Saturday, January 4, 2014

Is Our Senators And Representatives Learning

"NSA’s authorities to collect signals intelligence data include procedures that protect the privacy of US persons. Such protections are built into and cut across the entire process. Members of Congress have the same privacy protections as all US persons.

NSA is fully committed to transparency with Congress. Our interaction with Congress has been extensive both before and since the media disclosures began last June. We are reviewing Senator Sanders’s letter now, and we will continue to work to ensure that all Members of Congress, including Senator Sanders, have information about NSA’s mission, authorities, and programs to fully inform the discharge of their duties.”

What a relief to learn we are all equal under the law.


Nixon's Ghost said...

Although it should be obvious from ninth grade civicz class, the NSA is (supposed to be) an executive agency. As such, there are severe separation of powers violations when the executive spies on Congress without informed congressional approval.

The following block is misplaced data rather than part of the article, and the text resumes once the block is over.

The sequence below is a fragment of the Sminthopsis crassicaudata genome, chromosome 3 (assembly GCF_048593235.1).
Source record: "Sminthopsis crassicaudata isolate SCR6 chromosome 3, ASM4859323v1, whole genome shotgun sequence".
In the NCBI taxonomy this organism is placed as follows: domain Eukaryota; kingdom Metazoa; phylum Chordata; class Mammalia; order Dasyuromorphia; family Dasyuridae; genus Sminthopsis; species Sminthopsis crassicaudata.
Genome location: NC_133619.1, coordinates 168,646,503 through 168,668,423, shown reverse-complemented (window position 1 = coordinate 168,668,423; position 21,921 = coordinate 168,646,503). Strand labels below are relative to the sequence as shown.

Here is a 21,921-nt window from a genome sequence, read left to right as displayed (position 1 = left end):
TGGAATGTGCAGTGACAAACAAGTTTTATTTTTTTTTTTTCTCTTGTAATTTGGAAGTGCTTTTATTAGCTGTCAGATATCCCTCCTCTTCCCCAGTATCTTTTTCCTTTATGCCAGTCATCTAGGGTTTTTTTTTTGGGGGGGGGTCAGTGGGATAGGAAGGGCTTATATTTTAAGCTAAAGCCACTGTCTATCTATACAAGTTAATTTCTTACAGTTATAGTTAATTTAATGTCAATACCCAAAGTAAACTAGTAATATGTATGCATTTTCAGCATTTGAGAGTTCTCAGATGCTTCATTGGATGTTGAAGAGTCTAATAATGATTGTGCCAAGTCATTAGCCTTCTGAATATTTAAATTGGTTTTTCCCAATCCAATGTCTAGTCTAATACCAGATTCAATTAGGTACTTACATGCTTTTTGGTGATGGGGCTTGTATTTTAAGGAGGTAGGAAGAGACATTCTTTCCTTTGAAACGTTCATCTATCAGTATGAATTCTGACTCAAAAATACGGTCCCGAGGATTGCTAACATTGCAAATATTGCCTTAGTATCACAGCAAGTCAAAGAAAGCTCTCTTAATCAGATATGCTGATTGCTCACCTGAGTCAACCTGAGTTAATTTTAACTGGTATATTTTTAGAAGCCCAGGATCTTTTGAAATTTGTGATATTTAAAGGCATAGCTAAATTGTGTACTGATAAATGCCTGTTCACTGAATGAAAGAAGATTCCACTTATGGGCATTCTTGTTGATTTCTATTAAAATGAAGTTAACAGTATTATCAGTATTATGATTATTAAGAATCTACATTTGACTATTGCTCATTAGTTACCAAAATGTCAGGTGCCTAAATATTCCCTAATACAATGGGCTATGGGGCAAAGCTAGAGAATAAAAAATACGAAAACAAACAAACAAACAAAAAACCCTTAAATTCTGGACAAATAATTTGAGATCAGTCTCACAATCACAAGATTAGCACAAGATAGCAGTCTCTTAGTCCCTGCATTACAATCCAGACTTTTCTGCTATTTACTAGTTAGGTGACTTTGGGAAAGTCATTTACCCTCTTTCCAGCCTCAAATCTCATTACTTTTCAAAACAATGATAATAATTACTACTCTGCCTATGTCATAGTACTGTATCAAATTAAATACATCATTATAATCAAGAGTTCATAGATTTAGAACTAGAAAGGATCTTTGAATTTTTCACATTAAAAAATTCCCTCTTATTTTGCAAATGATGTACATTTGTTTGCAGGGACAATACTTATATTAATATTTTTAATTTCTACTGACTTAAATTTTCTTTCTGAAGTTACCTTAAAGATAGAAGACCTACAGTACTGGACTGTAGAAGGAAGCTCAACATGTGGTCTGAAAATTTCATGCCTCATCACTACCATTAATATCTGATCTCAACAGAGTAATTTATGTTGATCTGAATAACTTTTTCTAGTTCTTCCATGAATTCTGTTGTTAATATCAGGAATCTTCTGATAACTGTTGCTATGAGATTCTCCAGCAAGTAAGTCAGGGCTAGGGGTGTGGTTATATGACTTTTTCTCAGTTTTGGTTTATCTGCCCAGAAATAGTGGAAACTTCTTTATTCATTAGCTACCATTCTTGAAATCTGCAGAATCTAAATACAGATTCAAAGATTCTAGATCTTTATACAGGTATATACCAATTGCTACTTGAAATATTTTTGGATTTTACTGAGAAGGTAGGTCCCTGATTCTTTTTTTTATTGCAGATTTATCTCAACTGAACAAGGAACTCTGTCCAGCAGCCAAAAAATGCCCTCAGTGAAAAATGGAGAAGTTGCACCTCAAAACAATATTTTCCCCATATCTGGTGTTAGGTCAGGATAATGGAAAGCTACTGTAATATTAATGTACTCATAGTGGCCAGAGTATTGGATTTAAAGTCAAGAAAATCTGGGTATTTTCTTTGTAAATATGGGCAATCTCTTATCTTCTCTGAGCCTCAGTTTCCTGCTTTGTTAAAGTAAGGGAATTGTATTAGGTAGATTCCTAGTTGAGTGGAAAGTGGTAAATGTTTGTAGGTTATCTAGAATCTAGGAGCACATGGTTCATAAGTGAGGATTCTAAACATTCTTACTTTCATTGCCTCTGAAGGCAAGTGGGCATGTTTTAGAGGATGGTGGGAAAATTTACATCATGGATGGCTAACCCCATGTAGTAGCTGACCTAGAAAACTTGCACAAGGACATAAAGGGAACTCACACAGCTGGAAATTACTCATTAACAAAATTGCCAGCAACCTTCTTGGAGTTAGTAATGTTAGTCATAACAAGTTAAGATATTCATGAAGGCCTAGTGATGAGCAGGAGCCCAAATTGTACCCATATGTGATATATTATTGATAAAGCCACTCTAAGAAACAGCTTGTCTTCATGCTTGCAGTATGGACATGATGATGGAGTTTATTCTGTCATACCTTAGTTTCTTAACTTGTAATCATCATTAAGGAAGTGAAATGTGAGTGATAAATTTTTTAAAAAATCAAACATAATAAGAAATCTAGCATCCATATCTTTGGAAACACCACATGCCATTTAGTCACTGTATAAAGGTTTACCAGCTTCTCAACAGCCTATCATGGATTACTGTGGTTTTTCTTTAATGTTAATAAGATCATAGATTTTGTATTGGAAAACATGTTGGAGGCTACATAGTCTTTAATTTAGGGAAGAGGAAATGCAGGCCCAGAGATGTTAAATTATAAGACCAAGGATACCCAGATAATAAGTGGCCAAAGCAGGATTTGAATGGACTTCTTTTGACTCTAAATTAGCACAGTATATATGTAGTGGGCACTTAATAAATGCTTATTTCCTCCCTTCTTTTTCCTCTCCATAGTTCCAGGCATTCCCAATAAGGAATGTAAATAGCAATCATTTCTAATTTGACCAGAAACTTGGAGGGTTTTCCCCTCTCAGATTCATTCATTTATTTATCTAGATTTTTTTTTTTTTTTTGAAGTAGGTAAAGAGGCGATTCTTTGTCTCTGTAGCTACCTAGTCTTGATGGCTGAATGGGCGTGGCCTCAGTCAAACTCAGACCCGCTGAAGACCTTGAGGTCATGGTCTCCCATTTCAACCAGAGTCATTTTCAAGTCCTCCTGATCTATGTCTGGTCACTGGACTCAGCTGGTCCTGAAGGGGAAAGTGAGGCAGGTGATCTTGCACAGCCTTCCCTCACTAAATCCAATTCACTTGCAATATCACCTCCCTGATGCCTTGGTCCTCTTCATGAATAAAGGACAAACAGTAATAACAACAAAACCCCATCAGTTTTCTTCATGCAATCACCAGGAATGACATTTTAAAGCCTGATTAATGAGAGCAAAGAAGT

Certainly this spying may also violate the individual rights of congressmen, just as the President is violating our own rights.

However, Clapper's answer falls short by not citing the legal authority for the President to spy on (disinform etc) Congress.

Also, if the President is not informed of this spying, we have an entirely rogue junta.

Also note earlier revelations that the NSA is sharing the results of Congressional spying with Israel.

Professor Chutzpah said...

How generous of Mr. Clapper to teach Americans and Congress our privacy rights!

Actually, though not an additional "right," congress can have greater expectation of privacy in their communications than even regular citizens. As a separate and equal branch of government, they have the power to conduct their business--which is of course our business--without Presidential monitoring or interference. Certainly the Justice Department can investigate reasonable suspicions of criminal activity by Congress (that's also a check), but that isn't the case here. Rather, Clapper is asserting a non-Constitutional power to monitor Congress at all times.

Just think, each time Clapper goes before the intelligence committee, he already has dossiers on what he is going to be asked and details on the private peccadillos of every person on the committee.

So, while it is awkward to speak of the Constitutional power of Congress as a privacy right, the lack of privacy in Congressional discussions means we are all losing rights of representation. Mr. Clapper is taking this power for himself, and presumably the President.

There is of course plenty of indications that the NSA is also spying on the judiciary, and that the information is shared by a small coterie of corporate and international elites.

This is what totalitarianism looks like.

The circle is closing.